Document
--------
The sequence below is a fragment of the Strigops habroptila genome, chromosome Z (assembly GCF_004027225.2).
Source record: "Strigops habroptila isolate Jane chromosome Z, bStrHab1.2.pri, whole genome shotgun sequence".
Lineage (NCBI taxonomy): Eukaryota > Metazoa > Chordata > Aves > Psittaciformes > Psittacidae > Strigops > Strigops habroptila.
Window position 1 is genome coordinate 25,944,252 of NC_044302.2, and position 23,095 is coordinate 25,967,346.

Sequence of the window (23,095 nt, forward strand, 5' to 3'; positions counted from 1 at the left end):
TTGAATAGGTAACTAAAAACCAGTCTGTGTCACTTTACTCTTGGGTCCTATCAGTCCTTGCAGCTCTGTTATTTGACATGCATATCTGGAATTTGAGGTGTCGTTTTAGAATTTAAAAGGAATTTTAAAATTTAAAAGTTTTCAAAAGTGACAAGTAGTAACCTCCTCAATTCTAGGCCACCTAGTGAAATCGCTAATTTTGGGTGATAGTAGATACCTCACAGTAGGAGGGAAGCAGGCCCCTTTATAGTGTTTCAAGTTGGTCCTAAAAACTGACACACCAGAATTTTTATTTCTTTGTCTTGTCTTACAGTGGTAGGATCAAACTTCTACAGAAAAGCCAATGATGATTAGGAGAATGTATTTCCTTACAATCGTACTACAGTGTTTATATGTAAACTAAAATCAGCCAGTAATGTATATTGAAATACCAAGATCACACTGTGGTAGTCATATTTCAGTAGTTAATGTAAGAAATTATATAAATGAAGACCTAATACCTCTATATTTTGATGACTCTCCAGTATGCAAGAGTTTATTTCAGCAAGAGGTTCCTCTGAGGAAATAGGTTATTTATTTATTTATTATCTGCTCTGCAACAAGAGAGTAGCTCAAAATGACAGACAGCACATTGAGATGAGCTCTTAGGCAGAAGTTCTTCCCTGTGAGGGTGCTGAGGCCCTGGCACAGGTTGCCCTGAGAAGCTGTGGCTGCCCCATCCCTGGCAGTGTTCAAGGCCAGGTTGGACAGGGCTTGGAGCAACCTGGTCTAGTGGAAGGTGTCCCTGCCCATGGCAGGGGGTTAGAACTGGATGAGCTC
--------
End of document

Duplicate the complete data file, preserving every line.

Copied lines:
The sequence below is a fragment of the Strigops habroptila genome, chromosome Z (assembly GCF_004027225.2).
Source record: "Strigops habroptila isolate Jane chromosome Z, bStrHab1.2.pri, whole genome shotgun sequence".
Lineage (NCBI taxonomy): Eukaryota > Metazoa > Chordata > Aves > Psittaciformes > Psittacidae > Strigops > Strigops habroptila.
Window position 1 is genome coordinate 25,944,252 of NC_044302.2, and position 23,095 is coordinate 25,967,346.

Sequence of the window (23,095 nt, forward strand, 5' to 3'; positions counted from 1 at the left end):
TTGAATAGGTAACTAAAAACCAGTCTGTGTCACTTTACTCTTGGGTCCTATCAGTCCTTGCAGCTCTGTTATTTGACATGCATATCTGGAATTTGAGGTGTCGTTTTAGAATTTAAAAGGAATTTTAAAATTTAAAAGTTTTCAAAAGTGACAAGTAGTAACCTCCTCAATTCTAGGCCACCTAGTGAAATCGCTAATTTTGGGTGATAGTAGATACCTCACAGTAGGAGGGAAGCAGGCCCCTTTATAGTGTTTCAAGTTGGTCCTAAAAACTGACACACCAGAATTTTTATTTCTTTGTCTTGTCTTACAGTGGTAGGATCAAACTTCTACAGAAAAGCCAATGATGATTAGGAGAATGTATTTCCTTACAATCGTACTACAGTGTTTATATGTAAACTAAAATCAGCCAGTAATGTATATTGAAATACCAAGATCACACTGTGGTAGTCATATTTCAGTAGTTAATGTAAGAAATTATATAAATGAAGACCTAATACCTCTATATTTTGATGACTCTCCAGTATGCAAGAGTTTATTTCAGCAAGAGGTTCCTCTGAGGAAATAGGTTATTTATTTATTTATTATCTGCTCTGCAACAAGAGAGTAGCTCAAAATGACAGACAGCACATTGAGATGAGCTCTTAGGCAGAAGTTCTTCCCTGTGAGGGTGCTGAGGCCCTGGCACAGGTTGCCCTGAGAAGCTGTGGCTGCCCCATCCCTGGCAGTGTTCAAGGCCAGGTTGGACAGGGCTTGGAGCAACCTGGTCTAGTGGAAGGTGTCCCTGCCCATGGCAGGGGGTTAGAACTGGATGAGCTC